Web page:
“Raising Backyard Chickens” — for Health, Happiness, the Environment, and the Eggs
EGG-CITING EVENT: Princeton backyard chicken owner Karen Zemble, shown here with her daughter Shane, son Nathanael, their chickens, and their dog, is the lead organizer of “Raising Backyard Chickens,” an information session at the Princeton Public Library this Saturday, October 5 at 10:30 a.m. It will feature Princeton residents who keep poultry, local farmers, an owner of therapy hens, other chicken enthusiasts, and live chickens. (Photo courtesy of Karen Zemble)
By Donald Gilpin
Karen Zemble embarked on her personal journey of backyard chicken raising when she needed a creative solution to the problem of ticks and her small children, who wanted to play outdoors.
She noted that half her friends warned, “You’ll have to spray or they’ll get Lyme disease,” and the other half warned, “You’ll kill your kids if you spray insecticide.” That’s when she brought in a handful of chickens, “and they ate the ticks,” she said. “This year we pulled no ticks off my kids.”
And the benefits proliferated. “We got them just to be bug eaters,” she said, “but it turns out we love them for so many other reasons. I talk to my chickens, and they all have different personalities. They’re so cute. You can train them, and they provide us with eggs. We have fresh, wonderful eggs every day.”
A member of the Princeton Environmental Commission (PEC) and chair of the governance committee of the Friends of the Princeton Public Library (PPL), Zemble will be one of the speakers at “Raising Backyard Chickens,” an information session sponsored by the PPL and the PEC, Saturday, October 5 at 10:30 a.m. in the Community Room of the PPL. She will be joined by other poultry-raising Princeton residents, local farmers, an owner of therapy hens, other chicken enthusiasts, and live chickens.
In addition to Zemble, who promises to talk about “why backyard chickens have egg-ceeded all egg-spectations and are so egg-citing” and will show off her chickens, Dusty and Snowflake, featured speakers, all chicken owners or former chicken owners, will include Jenny Ludmer; Karla Cook, food journalist and co-founder of Princeton Studies Food; Jim Kinsel, general farm manager of Honeybrook Organic Farms; 11-year-old Milo Molina; and Gwenne Baile, founder of Camden County Chickens and owner of therapy hens.
Ludmer, who has seven years of experience with backyard chickens, plans to discuss the amount of food waste her chickens consume, providing her a solution to the composting challenge in Princeton. She will also talk about night-time predators in Princeton.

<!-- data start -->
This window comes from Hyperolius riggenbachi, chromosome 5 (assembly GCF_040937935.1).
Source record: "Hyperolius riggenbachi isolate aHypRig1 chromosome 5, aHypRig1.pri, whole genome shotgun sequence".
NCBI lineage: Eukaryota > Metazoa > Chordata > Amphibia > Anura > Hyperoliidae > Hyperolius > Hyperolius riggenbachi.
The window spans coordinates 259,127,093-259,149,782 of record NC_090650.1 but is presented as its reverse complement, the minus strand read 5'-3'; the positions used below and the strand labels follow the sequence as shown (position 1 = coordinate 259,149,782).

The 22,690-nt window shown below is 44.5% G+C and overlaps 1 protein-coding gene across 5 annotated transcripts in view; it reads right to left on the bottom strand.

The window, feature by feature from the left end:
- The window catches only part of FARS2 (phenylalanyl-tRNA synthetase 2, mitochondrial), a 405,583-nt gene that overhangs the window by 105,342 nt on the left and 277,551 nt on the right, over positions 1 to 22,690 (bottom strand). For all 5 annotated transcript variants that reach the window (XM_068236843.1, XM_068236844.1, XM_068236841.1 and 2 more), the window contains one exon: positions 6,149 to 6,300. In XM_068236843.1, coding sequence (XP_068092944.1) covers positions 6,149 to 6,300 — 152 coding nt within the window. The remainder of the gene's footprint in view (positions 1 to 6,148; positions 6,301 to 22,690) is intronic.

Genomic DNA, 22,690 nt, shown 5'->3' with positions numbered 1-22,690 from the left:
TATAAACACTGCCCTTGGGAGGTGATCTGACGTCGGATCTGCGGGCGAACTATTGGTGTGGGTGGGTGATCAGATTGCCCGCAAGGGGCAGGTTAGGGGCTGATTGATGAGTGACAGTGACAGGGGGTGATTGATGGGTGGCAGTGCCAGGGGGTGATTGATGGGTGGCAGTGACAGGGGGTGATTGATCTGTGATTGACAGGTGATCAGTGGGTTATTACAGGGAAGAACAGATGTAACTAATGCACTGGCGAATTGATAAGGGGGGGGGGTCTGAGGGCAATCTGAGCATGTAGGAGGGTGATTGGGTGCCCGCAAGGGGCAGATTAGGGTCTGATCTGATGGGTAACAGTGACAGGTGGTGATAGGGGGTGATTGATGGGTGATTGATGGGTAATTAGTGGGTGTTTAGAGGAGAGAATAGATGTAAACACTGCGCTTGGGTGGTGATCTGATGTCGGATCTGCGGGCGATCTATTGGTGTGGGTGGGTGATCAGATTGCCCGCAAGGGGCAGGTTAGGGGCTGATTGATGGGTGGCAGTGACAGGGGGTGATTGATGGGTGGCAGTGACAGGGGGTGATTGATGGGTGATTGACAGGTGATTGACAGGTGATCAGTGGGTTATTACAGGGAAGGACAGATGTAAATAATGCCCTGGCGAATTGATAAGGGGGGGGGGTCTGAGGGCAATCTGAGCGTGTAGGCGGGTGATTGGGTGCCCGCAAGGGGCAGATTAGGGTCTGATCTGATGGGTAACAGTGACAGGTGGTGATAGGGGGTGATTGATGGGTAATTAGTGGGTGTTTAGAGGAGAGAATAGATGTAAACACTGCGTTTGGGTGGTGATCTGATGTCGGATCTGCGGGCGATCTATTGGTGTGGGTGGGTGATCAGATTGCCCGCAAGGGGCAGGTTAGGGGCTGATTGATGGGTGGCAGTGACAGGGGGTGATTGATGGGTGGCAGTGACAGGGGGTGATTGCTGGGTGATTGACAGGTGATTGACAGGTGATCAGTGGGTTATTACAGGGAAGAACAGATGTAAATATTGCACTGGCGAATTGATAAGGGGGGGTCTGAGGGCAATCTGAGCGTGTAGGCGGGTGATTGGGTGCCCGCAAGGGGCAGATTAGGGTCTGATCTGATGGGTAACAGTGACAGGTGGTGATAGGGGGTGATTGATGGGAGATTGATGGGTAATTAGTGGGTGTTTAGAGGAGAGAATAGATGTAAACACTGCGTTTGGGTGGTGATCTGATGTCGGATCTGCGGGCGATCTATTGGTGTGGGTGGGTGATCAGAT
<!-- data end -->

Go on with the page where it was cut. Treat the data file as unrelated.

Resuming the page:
Cook, former restaurant critic for The New York Times and founder of the Princeton School Gardens Cooperative, will talk about sustainable management of food and food waste, food hierarchy, and her greater connection with the land since she started raising chickens. She will also tell stories about how she gives her hens manicures.
Kinsel, who as an organic farmer explores how people interact with the natural world in their most fundamental relationship, through food and its source, will be talking about supporting backyard flocks for family health and their positive carbon footprint.
Baile will actually bring a therapy hen or two with their diapers into the Community Room — the other chickens will remain outside in Hinds Plaza — and will explain the many benefits of therapy hens. She takes her hens to nursing homes, schools, libraries, farmers markets, and to the Academy of Natural Sciences of Drexel University on Opening Doors to Autism Day.
Sophie Glovier, PEC chair and author of Walk the Trails In and Around Princeton, will moderate the session, which will conclude with questions and chicken stories from the audience.
The impetus for Saturday’s event originated about a year ago, according to Zemble, when a group of loving hen owners, working through the PEC, advanced a resolution in support of Princeton residents who keep hens and other hen-laying poultry in their backyards for personal egg production. As part of the resolution, the PEC resolved to support an education campaign for the public, which will continue with Saturday’s forum.
Zemble, whose chickens in the past have been named Miss Congeniality in a poultry contest and Princeton Patch’s Pet of the Week, pointed out that chickens can’t be raised in the home. Owners need to have an enclosed backyard. But she added that chickens are very easy to take care of.
The municipality is currently working to harmonize the zoning ordinances of the former Princeton Borough and Township to address the issue of backyard poultry uniformly. The zoning ordinances of the former Princeton Township address commercial farming, and the ordinances of the former Princeton Borough address domestic animals, but neither defines the practice of keeping backyard poultry.
A task force has been meeting and working on a draft ordinance, the specifics of which will be presented to the public at a meeting of the PEC on October 23.
“Hug a chicken,” Zemble advised. “It makes you feel better.”